"Oct. 28, 2012 -- Flu vaccines may do more than guard against infection. New research hints that the vaccine, which is recommended for all adults, may also help the heart.
Two new studies presented at the 2012 Canadian Cardiovascular C"...
Should serious bleeding occur, concomitant heparin and antiplatelet therapy should be discontinued. Death or permanent disability can occur in patients who experience stroke or serious bleeding episodes.
For TNKase (tenecteplase) -treated patients in ASSENT-2, the incidence of intracranial hemorrhage was 0.9% and any stroke was 1.8%. The incidence of all strokes, including intracranial bleeding, increases with increasing age (see PRECAUTIONS: Geriatric Use).
In the ASSENT-2 study, the following bleeding events were reported (see Table 3).
Table 3: ASSENT-2
Non-ICH Bleeding Events
|Relative Risk for TNKase/Activase
|Units of transfused blood|
|a Major bleeding is defined as bleeding requiring blood transfusion or leading to hemodynamic compromise.|
Non-intracranial major bleeding and the need for blood transfusions were lower in patients treated with TNKase (tenecteplase) .
Types of major bleeding reported in 1% or more of the patients were hematoma (1.7%) and gastrointestinal tract (1%). Types of major bleeding reported in less than 1% of the patients were urinary tract, puncture site (including cardiac catheterization site), retroperitoneal, respiratory tract,and unspecified. Types of minor bleeding reported in 1% or more of the patients were hematoma (12.3%), urinary tract (3.7%), puncture site (including cardiac catheterization site) (3.6%), pharyngeal (3.1%), gastrointestinal tract (1.9%), epistaxis (1.5%),and unspecified (1.3%).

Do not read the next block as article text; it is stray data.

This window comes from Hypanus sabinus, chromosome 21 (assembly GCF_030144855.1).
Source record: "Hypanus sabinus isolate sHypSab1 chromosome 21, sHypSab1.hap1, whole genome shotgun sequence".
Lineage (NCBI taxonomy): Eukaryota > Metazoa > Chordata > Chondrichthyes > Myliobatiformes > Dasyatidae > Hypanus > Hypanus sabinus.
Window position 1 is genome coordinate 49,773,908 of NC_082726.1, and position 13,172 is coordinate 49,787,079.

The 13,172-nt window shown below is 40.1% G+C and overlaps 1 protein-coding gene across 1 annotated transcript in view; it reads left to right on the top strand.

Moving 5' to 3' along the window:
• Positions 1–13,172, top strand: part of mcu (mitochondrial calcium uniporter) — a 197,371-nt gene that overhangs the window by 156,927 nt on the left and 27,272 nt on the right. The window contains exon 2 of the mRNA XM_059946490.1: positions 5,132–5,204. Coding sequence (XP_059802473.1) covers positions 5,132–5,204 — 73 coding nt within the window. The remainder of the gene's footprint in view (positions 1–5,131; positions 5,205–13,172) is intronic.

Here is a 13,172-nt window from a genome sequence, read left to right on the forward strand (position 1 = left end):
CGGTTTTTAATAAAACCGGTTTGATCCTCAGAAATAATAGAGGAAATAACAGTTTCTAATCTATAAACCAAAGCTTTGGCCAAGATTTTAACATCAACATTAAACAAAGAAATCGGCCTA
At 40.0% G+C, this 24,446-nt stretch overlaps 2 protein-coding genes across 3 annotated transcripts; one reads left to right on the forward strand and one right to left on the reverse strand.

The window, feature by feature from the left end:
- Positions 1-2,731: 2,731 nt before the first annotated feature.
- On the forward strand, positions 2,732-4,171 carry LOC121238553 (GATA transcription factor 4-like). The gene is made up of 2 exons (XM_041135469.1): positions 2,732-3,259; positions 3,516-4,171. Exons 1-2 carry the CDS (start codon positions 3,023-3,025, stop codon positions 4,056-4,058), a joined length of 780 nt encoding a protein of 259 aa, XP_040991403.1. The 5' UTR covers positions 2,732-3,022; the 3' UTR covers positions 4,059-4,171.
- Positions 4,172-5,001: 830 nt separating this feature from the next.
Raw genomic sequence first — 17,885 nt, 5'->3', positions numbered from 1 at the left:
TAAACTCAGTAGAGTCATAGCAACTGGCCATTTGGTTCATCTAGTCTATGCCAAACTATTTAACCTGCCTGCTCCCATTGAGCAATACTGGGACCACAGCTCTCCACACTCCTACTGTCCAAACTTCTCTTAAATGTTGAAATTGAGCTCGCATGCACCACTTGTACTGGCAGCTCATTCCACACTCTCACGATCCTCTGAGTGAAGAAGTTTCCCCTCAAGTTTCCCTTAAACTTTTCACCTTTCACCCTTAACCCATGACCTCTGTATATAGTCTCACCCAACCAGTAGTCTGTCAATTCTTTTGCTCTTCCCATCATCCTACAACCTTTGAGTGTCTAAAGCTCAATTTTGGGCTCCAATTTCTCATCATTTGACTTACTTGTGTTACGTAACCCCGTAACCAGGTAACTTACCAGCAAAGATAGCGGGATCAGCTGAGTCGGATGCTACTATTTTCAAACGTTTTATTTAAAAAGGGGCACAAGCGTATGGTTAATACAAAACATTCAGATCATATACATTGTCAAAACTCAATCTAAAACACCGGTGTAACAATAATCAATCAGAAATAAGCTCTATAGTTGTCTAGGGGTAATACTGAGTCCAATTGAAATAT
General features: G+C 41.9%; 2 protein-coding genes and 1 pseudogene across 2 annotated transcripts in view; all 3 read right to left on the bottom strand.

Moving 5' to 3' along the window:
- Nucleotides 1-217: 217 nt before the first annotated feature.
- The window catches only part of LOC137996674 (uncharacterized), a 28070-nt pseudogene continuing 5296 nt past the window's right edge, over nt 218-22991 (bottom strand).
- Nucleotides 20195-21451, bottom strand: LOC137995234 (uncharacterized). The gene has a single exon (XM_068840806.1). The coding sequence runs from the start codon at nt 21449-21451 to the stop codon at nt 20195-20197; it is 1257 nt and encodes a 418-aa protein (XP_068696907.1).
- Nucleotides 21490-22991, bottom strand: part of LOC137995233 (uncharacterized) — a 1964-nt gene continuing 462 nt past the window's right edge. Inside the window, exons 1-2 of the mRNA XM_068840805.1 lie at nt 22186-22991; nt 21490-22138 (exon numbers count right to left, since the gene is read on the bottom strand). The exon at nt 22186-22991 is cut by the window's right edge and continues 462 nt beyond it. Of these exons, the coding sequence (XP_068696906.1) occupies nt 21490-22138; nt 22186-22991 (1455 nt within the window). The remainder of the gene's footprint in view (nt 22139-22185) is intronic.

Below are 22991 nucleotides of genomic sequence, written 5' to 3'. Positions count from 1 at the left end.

Allergic-type reactions (e.g., anaphylaxis, angioedema, laryngeal edema,rash, and urticaria) have rarely ( < 1%) been reported in patients treated with TNKase (tenecteplase) .Anaphylaxis was reported in < 0.1% of patients treated with TNKase (tenecteplase) ; however, causality was not established. When such reactions occur, they usually respond to conventional therapy.
Other Adverse Reactions
The following adverse reactions have been reported among patients receiving TNKase (tenecteplase) in clinical trials. These reactions are frequent sequelae of the underlying disease, and the effect of TNKase (tenecteplase) on the incidence of these events is unknown.
These events include cardiogenic shock, arrhythmias, atrioventricular block, pulmonary edema, heart failure, cardiac arrest, recurrent myocardial ischemia, myocardial reinfarction, myocardial rupture, cardiac tamponade, pericarditis, pericardial effusion, mitral regurgitation, thrombosis, embolism, and electromechanical dissociation. These events can be life-threatening and may lead to death. Nausea and/or vomiting, hypotension,and fever have also been reported.
Read the Tnkase (tenecteplase) Side Effects Center for a complete guide to possible side effects
Formal interaction studies of TNKase (tenecteplase) with other drugs have not been performed. Patients studied in clinical trials of TNKase (tenecteplase) were routinely treated with heparin and aspirin. Anticoagulants (such as heparin and vitamin K antagonists) and drugs that alter platelet function (such as acetylsalicylic acid, dipyridamole, and GP IIb/IIIa inhibitors) may increase the risk of bleeding if administered prior to, during, or after TNKase (tenecteplase) therapy.
Drug/Laboratory Test Interactions
During TNKase (tenecteplase) therapy, results of coagulation tests and/or measures of fibrinolytic activity may be unreliable unless specific precautions are taken to prevent in vitro artifacts. Tenecteplase is an enzyme that, when present in blood in pharmacologic concentrations, remains active under in vitro conditions. This can lead to degradation of fibrinogen in blood samples removed for analysis.
Last reviewed on RxList: 11/6/2008
This monograph has been modified to include the generic and brand name in many instances.
Additional Tnkase Information
Report Problems to the Food and Drug Administration
You are encouraged to report negative side effects of prescription drugs to the FDA. Visit the FDA MedWatch website or call 1-800-FDA-1088.
Get the latest treatment options.